What form of sulfur should we add to our vegetable garden to decrease the pH level?


Our vegetable garden shows too high levels of pH (7.3-7.5) in all the beds and rows according to soil samples processed by UMaine Extension. We began to establish the garden nearly 50 years ago on a glacial moraine. The soil type us predominantly Naumberg Sand and Gravel. The advice from UMaine Extension was to “Apply 15 lbs. of elemental sulfur/1000 sq. ft. to lower pH to 6.5. Till in well.”
Our question is what precise form of sulfur should we purchase, and when apply? A farm shop has several varieties, some apparently an insecticide. We don’t use a tiller, so would we simply dig it in with shovels? Would our garden likely become much more productive, given the high current range of PH? And if production will increase with added sulfur, would we see a change within a season or would it take several years?


Jonathan Foster, Home Horticulture Outreach Professional

First, let me offer you kudos for getting your soil tested before adding any amendments. All too often, gardeners add things willy-nilly in the garden and if they don’t know what the starting point is, they can often wind up causing more trouble than they fix. You are already using science to your responsible advantage.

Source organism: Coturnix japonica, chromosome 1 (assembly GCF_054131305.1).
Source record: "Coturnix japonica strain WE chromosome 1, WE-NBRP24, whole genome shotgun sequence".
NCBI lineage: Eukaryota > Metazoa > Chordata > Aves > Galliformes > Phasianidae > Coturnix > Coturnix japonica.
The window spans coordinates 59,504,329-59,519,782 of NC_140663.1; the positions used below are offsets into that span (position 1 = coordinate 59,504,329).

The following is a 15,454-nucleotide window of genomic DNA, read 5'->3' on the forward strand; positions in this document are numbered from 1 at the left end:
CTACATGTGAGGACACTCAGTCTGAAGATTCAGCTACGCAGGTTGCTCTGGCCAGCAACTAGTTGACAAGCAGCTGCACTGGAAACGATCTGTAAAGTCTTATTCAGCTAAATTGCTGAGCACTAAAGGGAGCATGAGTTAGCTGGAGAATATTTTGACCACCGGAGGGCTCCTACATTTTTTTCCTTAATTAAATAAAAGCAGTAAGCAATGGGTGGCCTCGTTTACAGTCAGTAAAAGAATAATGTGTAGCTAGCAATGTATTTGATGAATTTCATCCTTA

What you are looking for is sold as “elemental sulfur.” If it doesn’t say that specifically, check the ingredients, as you just want sulfur–you don’t need to add any insecticides into your garden soil, based on what you’ve told me. Sulfur can burn plant foliage in the high temperatures of summer, so you’re going to avoid that risk entirely by adding your amendments early in the spring, just as soon as you can work the soil without damaging its texture. If you aren’t using a tiller, I would fork it into the top 6-12″ of your garden beds (if left on the surface, it will eventually help with the pH, but it may also blow away in the wind or wash away in sudden rainfall).

Unfortunately, while sulfur is pretty non-toxic, inexpensive, and easy to add, it’s not a quick fix, as it must undergo biochemical oxidation in the soil in order to transform into a form usable by plants. Under ideal conditions, your pH might change in a single season, but it will probably be the second season before you notice. That said, while your pH is too high, it isn’t crazily so–you will notice an uptick in both productivity and general health of your plants, but it won’t generate shockingly higher yields.